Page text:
A New Portrait of Lapulapu
Posted on 07 May 2020
By Eufemio O. Agbayani III
On the 499th anniversary of the Victory at Mactan, the National Historical Commission of the Philippines (NHCP) released a new portrait of Lapulapu.
The painting was made by Bulacan artist Carlo Caacbay in a photo-realistic style – that is, a painting that almost resembles a photograph. It was released through the NHCP Museums Facebook page to join the virtual one-year countdown to the 2021 Quincentennial Commemorations in the Philippines.
Lapulapu’s portrait is part of a series of paintings commissioned by the NHCP for display in various public schools and government offices. This is in response to Memorandum Circular No. 25, s. 2017 which instructs government offices to display portraits of illustrious historical figures in lieu of the usual portraits of incumbent government officials.
The portrait’s striking difference with early depictions of Lapulapu is the honoree’s aged appearance. The NHCP subscribed to the recent findings of historian Danilo Gerona about the possible age of Lapulapu. According to his book, Ferdinand Magellan: The Armada de Maluco and the European Discovery of the Philippines (2016), Gerona consulted the 1563 book of Portuguese historian Gaspar Correa titled Lendas da India. The said publication claims Lapulapu was very old. Gerona further said that Correa probably got the information from one of the survivors of the Magellan-Elcano expedition he interviewed.
In the new portrait, Lapulapu is shown wearing several tattoos, loosely patterned after an illustration to Visayan people in the ca. 1590 Boxer Codex. These tattoos were not merely decorative, as these indicate the bearer’s experiences, achievements and triumphs in battles and sea encounters. To signify his dignity as a warrior-leader, Lapulapu is shown holding a kampilan (a noted Visayan bladed weapon) and wearing a regal red vest and pants. He is also adorned with gold ornaments, also patterned after those illustrated in the Boxer Codex and excavated in various parts of the Philippines in the collections of the Ayala Museum and the Bangko Sentral ng Pilipinas Museum.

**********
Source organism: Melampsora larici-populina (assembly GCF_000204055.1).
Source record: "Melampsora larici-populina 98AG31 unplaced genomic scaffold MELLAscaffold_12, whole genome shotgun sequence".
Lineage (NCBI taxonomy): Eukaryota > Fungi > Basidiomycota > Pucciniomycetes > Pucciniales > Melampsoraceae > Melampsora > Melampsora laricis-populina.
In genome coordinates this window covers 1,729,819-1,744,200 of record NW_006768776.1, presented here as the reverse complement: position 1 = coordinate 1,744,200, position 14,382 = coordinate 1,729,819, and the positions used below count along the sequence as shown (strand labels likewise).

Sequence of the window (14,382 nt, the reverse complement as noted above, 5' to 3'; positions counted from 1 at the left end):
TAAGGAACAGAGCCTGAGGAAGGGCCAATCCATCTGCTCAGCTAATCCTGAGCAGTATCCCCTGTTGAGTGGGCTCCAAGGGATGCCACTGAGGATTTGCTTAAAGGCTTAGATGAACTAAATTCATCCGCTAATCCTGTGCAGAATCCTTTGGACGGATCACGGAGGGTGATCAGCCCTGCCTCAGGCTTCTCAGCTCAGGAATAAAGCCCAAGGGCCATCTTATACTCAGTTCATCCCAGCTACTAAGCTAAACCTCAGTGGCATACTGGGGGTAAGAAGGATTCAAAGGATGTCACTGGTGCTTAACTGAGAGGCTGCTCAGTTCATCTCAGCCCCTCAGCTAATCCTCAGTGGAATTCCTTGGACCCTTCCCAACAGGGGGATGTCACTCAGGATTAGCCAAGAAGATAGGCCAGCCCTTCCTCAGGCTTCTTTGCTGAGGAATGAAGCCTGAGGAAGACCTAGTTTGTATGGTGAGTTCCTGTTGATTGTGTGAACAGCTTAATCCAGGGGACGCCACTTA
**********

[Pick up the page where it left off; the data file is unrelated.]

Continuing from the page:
Behind him is a beach, depicting Mactan, the location of the fateful battle on 27 April 1521.
Through the photo-realistic portrait, the NHCP hopes to have helped Filipinos in visualizing early Philippine history that is grounded on historical, cultural, and archeological research.
The NHCP is the national government agency mandated to promote and preserve Philippine history and heritage through its administration of national shrines, museums, research and publication, conservation, and marking of historic sites and structures. It also serves as the Secretariat for the National Quincentennial Committee.
Eufemio O. Agbayani III is a Historic Sites Development Officer II of the National Historical Commission of the Philippines.